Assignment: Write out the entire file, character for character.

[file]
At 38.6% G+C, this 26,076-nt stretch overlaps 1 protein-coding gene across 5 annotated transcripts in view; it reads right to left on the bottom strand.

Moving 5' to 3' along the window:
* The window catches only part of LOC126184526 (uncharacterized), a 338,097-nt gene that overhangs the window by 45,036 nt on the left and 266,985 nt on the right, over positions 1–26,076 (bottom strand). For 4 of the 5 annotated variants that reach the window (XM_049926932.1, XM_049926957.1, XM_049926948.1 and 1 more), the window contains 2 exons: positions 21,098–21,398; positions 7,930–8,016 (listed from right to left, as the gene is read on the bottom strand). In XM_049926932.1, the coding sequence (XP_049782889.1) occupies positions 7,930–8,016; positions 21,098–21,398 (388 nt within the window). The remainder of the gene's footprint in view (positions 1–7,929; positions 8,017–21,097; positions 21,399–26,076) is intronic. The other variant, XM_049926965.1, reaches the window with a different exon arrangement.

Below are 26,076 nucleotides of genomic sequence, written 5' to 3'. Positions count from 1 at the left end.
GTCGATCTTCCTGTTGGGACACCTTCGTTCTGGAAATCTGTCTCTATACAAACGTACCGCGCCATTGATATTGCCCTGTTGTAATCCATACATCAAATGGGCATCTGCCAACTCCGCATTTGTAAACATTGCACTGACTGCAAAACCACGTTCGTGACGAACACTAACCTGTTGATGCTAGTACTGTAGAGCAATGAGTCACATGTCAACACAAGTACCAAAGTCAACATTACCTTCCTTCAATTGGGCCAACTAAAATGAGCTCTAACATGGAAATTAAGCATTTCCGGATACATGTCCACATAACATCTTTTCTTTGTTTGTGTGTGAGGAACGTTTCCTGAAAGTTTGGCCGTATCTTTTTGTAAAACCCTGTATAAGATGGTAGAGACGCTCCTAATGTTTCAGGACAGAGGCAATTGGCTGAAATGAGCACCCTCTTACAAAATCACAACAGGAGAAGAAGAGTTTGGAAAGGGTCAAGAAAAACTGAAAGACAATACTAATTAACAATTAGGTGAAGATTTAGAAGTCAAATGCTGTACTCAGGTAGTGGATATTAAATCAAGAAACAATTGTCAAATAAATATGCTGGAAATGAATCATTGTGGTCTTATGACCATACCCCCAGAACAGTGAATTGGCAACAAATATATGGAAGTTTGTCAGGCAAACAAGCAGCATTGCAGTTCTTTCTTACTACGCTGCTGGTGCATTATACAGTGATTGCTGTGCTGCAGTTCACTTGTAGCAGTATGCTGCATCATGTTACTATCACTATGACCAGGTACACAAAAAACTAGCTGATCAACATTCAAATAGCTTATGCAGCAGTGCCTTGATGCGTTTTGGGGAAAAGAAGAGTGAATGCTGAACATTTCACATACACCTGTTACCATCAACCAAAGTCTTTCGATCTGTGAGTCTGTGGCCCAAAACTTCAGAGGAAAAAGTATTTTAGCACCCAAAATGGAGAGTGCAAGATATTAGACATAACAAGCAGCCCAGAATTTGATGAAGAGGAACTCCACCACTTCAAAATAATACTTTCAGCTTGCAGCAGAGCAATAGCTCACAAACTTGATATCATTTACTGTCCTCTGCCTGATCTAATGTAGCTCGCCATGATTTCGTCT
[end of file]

At 38.6% G+C, this 26,076-nt stretch overlaps 1 protein-coding gene across 5 annotated transcripts in view; it reads right to left on the bottom strand.

Moving 5' to 3' along the window:
* The window catches only part of LOC126184526 (uncharacterized), a 338,097-nt gene that overhangs the window by 45,036 nt on the left and 266,985 nt on the right, over positions 1–26,076 (bottom strand). For 4 of the 5 annotated variants that reach the window (XM_049926932.1, XM_049926957.1, XM_049926948.1 and 1 more), the window contains 2 exons: positions 21,098–21,398; positions 7,930–8,016 (listed from right to left, as the gene is read on the bottom strand). In XM_049926932.1, the coding sequence (XP_049782889.1) occupies positions 7,930–8,016; positions 21,098–21,398 (388 nt within the window). The remainder of the gene's footprint in view (positions 1–7,929; positions 8,017–21,097; positions 21,399–26,076) is intronic. The other variant, XM_049926965.1, reaches the window with a different exon arrangement.

Below are 26,076 nucleotides of genomic sequence, written 5' to 3'. Positions count from 1 at the left end.
GTCGATCTTCCTGTTGGGACACCTTCGTTCTGGAAATCTGTCTCTATACAAACGTACCGCGCCATTGATATTGCCCTGTTGTAATCCATACATCAAATGGGCATCTGCCAACTCCGCATTTGTAAACATTGCACTGACTGCAAAACCACGTTCGTGACGAACACTAACCTGTTGATGCTAGTACTGTAGAGCAATGAGTCACATGTCAACACAAGTACCAAAGTCAACATTACCTTCCTTCAATTGGGCCAACTAAAATGAGCTCTAACATGGAAATTAAGCATTTCCGGATACATGTCCACATAACATCTTTTCTTTGTTTGTGTGTGAGGAACGTTTCCTGAAAGTTTGGCCGTATCTTTTTGTAAAACCCTGTATAAGATGGTAGAGACGCTCCTAATGTTTCAGGACAGAGGCAATTGGCTGAAATGAGCACCCTCTTACAAAATCACAACAGGAGAAGAAGAGTTTGGAAAGGGTCAAGAAAAACTGAAAGACAATACTAATTAACAATTAGGTGAAGATTTAGAAGTCAAATGCTGTACTCAGGTAGTGGATATTAAATCAAGAAACAATTGTCAAATAAATATGCTGGAAATGAATCATTGTGGTCTTATGACCATACCCCCAGAACAGTGAATTGGCAACAAATATATGGAAGTTTGTCAGGCAAACAAGCAGCATTGCAGTTCTTTCTTACTACGCTGCTGGTGCATTATACAGTGATTGCTGTGCTGCAGTTCACTTGTAGCAGTATGCTGCATCATGTTACTATCACTATGACCAGGTACACAAAAAACTAGCTGATCAACATTCAAATAGCTTATGCAGCAGTGCCTTGATGCGTTTTGGGGAAAAGAAGAGTGAATGCTGAACATTTCACATACACCTGTTACCATCAACCAAAGTCTTTCGATCTGTGAGTCTGTGGCCCAAAACTTCAGAGGAAAAAGTATTTTAGCACCCAAAATGGAGAGTGCAAGATATTAGACATAACAAGCAGCCCAGAATTTGATGAAGAGGAACTCCACCACTTCAAAATAATACTTTCAGCTTGCAGCAGAGCAATAGCTCACAAACTTGATATCATTTACTGTCCTCTGCCTGATCTAATGTAGCTCGCCATGATTTCGTCT